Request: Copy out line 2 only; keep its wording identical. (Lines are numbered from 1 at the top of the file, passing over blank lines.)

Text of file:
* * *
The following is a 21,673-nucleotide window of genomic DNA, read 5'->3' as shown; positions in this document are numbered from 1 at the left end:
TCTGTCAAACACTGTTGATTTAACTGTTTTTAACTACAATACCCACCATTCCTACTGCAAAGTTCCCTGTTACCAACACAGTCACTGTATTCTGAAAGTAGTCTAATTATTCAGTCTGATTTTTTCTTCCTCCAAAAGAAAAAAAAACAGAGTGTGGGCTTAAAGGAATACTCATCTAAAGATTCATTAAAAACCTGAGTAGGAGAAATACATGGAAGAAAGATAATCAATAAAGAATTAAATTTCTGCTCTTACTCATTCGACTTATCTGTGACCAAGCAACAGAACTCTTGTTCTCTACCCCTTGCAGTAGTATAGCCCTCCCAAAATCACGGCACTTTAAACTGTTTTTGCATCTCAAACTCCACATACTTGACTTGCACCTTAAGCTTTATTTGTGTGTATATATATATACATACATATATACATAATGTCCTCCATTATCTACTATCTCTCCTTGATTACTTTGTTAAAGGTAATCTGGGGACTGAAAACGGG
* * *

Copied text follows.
TCTGTCAAACACTGTTGATTTAACTGTTTTTAACTACAATACCCACCATTCCTACTGCAAAGTTCCCTGTTACCAACACAGTCACTGTATTCTGAAAGTAGTCTAATTATTCAGTCTGATTTTTTCTTCCTCCAAAAGAAAAAAAAACAGAGTGTGGGCTTAAAGGAATACTCATCTAAAGATTCATTAAAAACCTGAGTAGGAGAAATACATGGAAGAAAGATAATCAATAAAGAATTAAATTTCTGCTCTTACTCATTCGACTTATCTGTGACCAAGCAACAGAACTCTTGTTCTCTACCCCTTGCAGTAGTATAGCCCTCCCAAAATCACGGCACTTTAAACTGTTTTTGCATCTCAAACTCCACATACTTGACTTGCACCTTAAGCTTTATTTGTGTGTATATATATATACATACATATATACATAATGTCCTCCATTATCTACTATCTCTCCTTGATTACTTTGTTAAAGGTAATCTGGGGACTGAAAACGGG